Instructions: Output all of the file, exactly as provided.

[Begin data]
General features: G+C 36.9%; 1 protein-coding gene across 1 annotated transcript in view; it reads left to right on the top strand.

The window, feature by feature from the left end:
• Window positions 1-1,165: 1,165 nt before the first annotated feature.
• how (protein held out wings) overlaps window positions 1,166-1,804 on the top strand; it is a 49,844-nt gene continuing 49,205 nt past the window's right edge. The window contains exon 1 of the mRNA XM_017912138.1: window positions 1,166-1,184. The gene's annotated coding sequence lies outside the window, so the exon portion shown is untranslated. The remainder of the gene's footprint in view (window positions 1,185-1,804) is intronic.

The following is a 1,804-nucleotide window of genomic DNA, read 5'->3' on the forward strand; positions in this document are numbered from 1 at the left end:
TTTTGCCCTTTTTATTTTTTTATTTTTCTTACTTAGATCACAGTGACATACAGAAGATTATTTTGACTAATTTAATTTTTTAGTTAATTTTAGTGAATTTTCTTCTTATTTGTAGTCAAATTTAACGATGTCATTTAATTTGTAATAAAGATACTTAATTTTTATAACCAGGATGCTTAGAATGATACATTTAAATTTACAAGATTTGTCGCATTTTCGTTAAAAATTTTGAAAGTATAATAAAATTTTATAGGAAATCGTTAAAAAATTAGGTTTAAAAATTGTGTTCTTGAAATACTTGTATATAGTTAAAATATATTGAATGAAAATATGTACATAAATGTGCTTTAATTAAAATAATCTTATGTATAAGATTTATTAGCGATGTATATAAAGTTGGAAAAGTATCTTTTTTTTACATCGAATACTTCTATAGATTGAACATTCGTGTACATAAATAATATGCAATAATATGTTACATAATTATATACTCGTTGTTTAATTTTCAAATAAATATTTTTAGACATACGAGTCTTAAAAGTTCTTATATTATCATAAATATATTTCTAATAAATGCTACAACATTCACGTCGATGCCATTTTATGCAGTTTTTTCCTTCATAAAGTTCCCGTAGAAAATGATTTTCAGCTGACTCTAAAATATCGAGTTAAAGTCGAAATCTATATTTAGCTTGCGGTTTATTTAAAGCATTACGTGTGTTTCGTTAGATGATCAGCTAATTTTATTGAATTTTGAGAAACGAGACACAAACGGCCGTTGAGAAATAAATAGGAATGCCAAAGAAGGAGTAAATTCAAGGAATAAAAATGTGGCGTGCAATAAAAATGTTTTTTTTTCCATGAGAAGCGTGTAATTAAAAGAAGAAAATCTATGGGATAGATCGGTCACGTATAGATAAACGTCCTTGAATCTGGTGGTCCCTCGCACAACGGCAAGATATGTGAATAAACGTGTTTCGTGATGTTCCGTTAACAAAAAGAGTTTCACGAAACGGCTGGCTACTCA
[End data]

General features: G+C 36.9%; 1 protein-coding gene across 1 annotated transcript in view; it reads left to right on the top strand.

The window, feature by feature from the left end:
• Window positions 1-1,165: 1,165 nt before the first annotated feature.
• how (protein held out wings) overlaps window positions 1,166-1,804 on the top strand; it is a 49,844-nt gene continuing 49,205 nt past the window's right edge. The window contains exon 1 of the mRNA XM_017912138.1: window positions 1,166-1,184. The gene's annotated coding sequence lies outside the window, so the exon portion shown is untranslated. The remainder of the gene's footprint in view (window positions 1,185-1,804) is intronic.

The following is a 1,804-nucleotide window of genomic DNA, read 5'->3' on the forward strand; positions in this document are numbered from 1 at the left end:
TTTTGCCCTTTTTATTTTTTTATTTTTCTTACTTAGATCACAGTGACATACAGAAGATTATTTTGACTAATTTAATTTTTTAGTTAATTTTAGTGAATTTTCTTCTTATTTGTAGTCAAATTTAACGATGTCATTTAATTTGTAATAAAGATACTTAATTTTTATAACCAGGATGCTTAGAATGATACATTTAAATTTACAAGATTTGTCGCATTTTCGTTAAAAATTTTGAAAGTATAATAAAATTTTATAGGAAATCGTTAAAAAATTAGGTTTAAAAATTGTGTTCTTGAAATACTTGTATATAGTTAAAATATATTGAATGAAAATATGTACATAAATGTGCTTTAATTAAAATAATCTTATGTATAAGATTTATTAGCGATGTATATAAAGTTGGAAAAGTATCTTTTTTTTACATCGAATACTTCTATAGATTGAACATTCGTGTACATAAATAATATGCAATAATATGTTACATAATTATATACTCGTTGTTTAATTTTCAAATAAATATTTTTAGACATACGAGTCTTAAAAGTTCTTATATTATCATAAATATATTTCTAATAAATGCTACAACATTCACGTCGATGCCATTTTATGCAGTTTTTTCCTTCATAAAGTTCCCGTAGAAAATGATTTTCAGCTGACTCTAAAATATCGAGTTAAAGTCGAAATCTATATTTAGCTTGCGGTTTATTTAAAGCATTACGTGTGTTTCGTTAGATGATCAGCTAATTTTATTGAATTTTGAGAAACGAGACACAAACGGCCGTTGAGAAATAAATAGGAATGCCAAAGAAGGAGTAAATTCAAGGAATAAAAATGTGGCGTGCAATAAAAATGTTTTTTTTTCCATGAGAAGCGTGTAATTAAAAGAAGAAAATCTATGGGATAGATCGGTCACGTATAGATAAACGTCCTTGAATCTGGTGGTCCCTCGCACAACGGCAAGATATGTGAATAAACGTGTTTCGTGATGTTCCGTTAACAAAAAGAGTTTCACGAAACGGCTGGCTACTCA